” is not a multi-character film in the spirit of director Robert Altman
, or 2006 Oscar-winner “Crash.” Instead of being a sprawling tapestry, the intertwined stories of two very different farming families (one black, one white) unfolds into one increasingly cohesive narrative.
“It’s almost like one story [that is] being handed off and everyone is [unaware] they are having similar conversations with themselves,” said director Dee Rees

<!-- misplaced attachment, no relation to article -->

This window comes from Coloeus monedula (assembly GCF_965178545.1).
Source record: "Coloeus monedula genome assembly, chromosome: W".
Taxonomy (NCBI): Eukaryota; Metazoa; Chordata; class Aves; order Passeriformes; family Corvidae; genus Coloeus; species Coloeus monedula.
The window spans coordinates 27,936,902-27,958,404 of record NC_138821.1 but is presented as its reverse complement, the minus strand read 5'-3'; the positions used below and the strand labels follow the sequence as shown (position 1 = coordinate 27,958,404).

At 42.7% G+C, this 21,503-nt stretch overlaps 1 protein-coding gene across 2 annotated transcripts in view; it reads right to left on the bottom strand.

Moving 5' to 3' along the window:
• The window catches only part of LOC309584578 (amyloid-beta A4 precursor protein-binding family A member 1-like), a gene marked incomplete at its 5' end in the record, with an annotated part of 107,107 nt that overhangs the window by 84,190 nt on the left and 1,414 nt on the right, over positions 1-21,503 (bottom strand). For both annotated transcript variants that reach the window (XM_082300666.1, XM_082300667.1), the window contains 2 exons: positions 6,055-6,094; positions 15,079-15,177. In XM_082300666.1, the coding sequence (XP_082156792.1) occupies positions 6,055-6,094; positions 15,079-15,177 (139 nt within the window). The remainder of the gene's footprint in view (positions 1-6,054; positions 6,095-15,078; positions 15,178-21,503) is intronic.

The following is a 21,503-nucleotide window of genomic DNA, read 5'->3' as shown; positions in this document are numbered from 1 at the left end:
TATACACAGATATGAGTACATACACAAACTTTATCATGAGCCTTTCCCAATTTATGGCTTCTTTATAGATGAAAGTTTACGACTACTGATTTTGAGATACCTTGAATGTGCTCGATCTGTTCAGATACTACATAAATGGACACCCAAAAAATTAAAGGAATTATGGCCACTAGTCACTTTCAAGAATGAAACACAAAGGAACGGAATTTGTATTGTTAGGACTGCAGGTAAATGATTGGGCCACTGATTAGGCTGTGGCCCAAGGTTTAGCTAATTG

when she was a guest on IndieWire’s Filmmaker Toolkit podcast. “At one point [cinematographer] Rachel [Morrison] was like, ‘When has this ever worked?’ And I was like, ‘I don’t know, but this will be the film where it works.’”
To accomplish this, Rees grounds the audience in the subjectivity of six different protagonists, each with their own internal monologue. It’s something a novel — like Hillary Jordan
,” which Rees and co-writer Virgil Williams
’ adapted — can do effortlessly by accessing the internal thoughts of various characters,